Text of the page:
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Common Sense Parenting – Part I

by Vee (follow)
Any age (63)      Parenting (156)      Quick Tips (11)      personal experience (3)     
Voltaire was a French Enlightenment writer who aptly observed that “common sense is not so common”. Whether we can truly appreciate the irony of Voltaire’s observation or not, we can surely appreciate that, while parenting styles differ immensely, some things must come under the heading of “Common Sense”.

Here are some commonsensical approaches to parenting I’ve learned as a result of some, er ... unfortunate circumstances.

1. Don’t patronise your kids:

Don't assume; Do engage. Image sourced from morguefile.com

Nobody likes to be talked down to or spoken at, including children. It’s important kids feel valued and understood so that they may develop a keen sense of self-worth. One way to help your child cultivate self-worth is to genuinely engage with them in conversation. By openly talking with your child, you can better gauge what it is they are feeling and thinking and avoid making incorrect assumptions.

2. Remember, children are people too:

Be considerate; Children are people too. Image sourced from morguefile.com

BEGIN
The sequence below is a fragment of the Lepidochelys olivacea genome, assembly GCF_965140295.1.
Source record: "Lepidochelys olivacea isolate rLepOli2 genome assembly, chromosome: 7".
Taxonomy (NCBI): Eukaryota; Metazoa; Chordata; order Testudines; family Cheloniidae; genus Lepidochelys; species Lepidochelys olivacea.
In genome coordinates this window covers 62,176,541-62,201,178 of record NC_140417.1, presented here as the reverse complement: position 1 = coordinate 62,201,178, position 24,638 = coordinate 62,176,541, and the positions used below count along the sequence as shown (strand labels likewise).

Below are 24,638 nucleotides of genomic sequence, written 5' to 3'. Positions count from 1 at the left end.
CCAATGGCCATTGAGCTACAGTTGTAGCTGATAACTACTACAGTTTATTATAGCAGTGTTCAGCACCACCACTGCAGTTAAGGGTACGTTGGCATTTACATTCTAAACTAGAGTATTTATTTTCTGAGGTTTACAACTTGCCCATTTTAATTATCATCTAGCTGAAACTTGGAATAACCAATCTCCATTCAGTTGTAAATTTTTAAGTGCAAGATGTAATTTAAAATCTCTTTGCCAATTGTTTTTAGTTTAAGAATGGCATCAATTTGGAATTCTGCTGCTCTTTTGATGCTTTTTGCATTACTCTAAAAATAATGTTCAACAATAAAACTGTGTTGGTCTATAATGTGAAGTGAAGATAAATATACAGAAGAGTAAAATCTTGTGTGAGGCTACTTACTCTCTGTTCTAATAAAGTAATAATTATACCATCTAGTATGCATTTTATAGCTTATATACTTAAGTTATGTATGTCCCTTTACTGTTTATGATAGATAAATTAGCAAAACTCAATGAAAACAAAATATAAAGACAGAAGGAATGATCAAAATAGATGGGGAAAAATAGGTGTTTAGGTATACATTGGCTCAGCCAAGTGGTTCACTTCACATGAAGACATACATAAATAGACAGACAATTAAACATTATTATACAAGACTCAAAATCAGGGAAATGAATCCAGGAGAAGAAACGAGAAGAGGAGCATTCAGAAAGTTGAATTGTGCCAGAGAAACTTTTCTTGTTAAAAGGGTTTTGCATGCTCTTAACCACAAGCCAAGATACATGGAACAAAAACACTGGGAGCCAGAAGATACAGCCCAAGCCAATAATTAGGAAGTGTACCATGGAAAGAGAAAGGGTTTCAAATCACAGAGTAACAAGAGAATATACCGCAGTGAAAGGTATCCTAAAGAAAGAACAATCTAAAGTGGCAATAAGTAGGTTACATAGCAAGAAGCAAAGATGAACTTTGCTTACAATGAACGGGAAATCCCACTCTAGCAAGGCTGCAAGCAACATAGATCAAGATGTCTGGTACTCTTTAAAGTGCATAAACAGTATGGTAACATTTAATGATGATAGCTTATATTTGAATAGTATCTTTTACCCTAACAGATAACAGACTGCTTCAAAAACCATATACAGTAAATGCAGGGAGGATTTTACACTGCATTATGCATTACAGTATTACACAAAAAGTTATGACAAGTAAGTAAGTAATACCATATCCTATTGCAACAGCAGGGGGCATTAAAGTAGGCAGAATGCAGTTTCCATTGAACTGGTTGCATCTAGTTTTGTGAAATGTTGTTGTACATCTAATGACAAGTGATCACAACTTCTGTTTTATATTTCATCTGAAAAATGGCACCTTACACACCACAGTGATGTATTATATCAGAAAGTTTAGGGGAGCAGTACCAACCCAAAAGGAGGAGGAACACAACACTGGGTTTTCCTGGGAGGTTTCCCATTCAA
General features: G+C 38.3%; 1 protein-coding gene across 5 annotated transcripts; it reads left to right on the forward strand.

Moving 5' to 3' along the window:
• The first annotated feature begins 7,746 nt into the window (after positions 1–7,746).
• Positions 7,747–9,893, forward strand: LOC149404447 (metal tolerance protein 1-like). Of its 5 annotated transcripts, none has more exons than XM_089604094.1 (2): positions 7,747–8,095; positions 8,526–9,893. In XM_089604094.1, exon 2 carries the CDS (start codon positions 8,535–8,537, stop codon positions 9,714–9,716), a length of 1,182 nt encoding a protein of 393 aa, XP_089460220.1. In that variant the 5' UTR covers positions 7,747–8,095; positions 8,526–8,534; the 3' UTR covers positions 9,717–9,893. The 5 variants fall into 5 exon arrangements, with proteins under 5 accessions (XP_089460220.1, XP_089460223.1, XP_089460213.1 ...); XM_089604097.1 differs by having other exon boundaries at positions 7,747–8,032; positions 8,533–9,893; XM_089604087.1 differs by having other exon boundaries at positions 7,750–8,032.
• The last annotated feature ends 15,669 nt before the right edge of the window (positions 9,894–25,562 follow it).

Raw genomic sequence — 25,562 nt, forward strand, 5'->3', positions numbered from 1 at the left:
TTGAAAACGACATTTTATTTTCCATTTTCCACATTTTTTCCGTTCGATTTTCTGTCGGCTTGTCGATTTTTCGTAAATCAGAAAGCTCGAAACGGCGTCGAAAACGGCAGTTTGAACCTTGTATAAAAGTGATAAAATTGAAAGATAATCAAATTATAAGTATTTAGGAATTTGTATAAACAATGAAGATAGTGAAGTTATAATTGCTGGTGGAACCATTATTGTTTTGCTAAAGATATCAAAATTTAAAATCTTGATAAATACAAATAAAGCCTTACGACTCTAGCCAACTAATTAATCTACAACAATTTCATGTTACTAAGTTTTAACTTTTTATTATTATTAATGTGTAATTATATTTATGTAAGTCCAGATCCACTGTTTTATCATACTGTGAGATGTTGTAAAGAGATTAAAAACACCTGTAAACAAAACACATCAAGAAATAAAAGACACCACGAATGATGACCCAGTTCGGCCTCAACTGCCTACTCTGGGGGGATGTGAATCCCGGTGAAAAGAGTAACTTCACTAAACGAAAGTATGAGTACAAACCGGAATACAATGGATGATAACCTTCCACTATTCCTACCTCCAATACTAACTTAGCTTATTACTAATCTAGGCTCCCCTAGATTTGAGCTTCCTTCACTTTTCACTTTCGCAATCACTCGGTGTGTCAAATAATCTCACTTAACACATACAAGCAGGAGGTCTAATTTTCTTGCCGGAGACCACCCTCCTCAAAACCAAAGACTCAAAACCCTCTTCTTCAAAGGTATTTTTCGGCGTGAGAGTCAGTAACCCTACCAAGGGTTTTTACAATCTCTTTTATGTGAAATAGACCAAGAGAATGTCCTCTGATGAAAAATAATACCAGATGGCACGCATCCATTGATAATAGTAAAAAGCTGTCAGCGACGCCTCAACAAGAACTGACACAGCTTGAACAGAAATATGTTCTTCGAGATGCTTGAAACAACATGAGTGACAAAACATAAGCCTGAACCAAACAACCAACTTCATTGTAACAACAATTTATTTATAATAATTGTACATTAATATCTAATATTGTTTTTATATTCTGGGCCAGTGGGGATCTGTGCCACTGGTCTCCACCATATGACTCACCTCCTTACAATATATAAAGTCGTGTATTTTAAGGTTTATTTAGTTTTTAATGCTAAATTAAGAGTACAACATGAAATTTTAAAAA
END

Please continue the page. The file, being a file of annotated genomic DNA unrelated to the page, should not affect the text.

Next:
That I’ve written this may be a tad telling, but sometimes we may forget the children in our lives are actually little people. Kids have their own thoughts, feelings, dreams and pet-hates and, like us, they appreciate having these respected. Treat children the way you’d like them to treat you and others around them.

3. Validate. Validate. Validate:

Validation for personal formation. Image sourced from morguefile.com

If and when your child shares with you their concerns, however trivial or insignificant they may seem, be sure to validate their feelings by showing them you understand. Otherwise, you run the risk of alienating them and/or making them feel as though their concerns don’t matter. Take these moments of disclosure and turn them into opportunities for building trust and mutual respect and bonding with your child.

What are some commonsensical approaches to parenting you wish were more common amongst parents and carers? Have you learned anything from your own "unfortunate circumstances" that you wish to bring to your relationships with your children?

And, please, stay tuned for Common Sense Parenting – Part II.

#Any age
#Quick Tips
#Personal experience
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